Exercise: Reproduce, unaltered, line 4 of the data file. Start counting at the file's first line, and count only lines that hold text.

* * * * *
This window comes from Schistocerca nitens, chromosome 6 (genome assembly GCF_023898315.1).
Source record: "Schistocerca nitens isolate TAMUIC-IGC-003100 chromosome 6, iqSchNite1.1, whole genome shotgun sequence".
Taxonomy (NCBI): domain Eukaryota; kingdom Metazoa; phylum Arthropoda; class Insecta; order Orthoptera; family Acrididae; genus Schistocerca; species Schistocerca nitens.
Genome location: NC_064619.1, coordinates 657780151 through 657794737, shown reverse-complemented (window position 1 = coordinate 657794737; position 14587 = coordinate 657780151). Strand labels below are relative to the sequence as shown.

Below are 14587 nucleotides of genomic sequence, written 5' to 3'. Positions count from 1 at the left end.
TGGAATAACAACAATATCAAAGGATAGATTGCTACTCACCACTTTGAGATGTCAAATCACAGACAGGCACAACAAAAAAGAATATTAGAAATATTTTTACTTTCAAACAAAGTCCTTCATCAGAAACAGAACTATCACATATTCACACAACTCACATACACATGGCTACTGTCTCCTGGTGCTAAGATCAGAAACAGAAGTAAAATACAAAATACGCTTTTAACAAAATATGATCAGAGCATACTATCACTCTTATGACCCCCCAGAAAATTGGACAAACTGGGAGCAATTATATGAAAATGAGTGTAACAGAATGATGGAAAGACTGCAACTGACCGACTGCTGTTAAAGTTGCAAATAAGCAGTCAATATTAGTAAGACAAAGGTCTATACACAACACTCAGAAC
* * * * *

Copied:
Genome location: NC_064619.1, coordinates 657780151 through 657794737, shown reverse-complemented (window position 1 = coordinate 657794737; position 14587 = coordinate 657780151). Strand labels below are relative to the sequence as shown.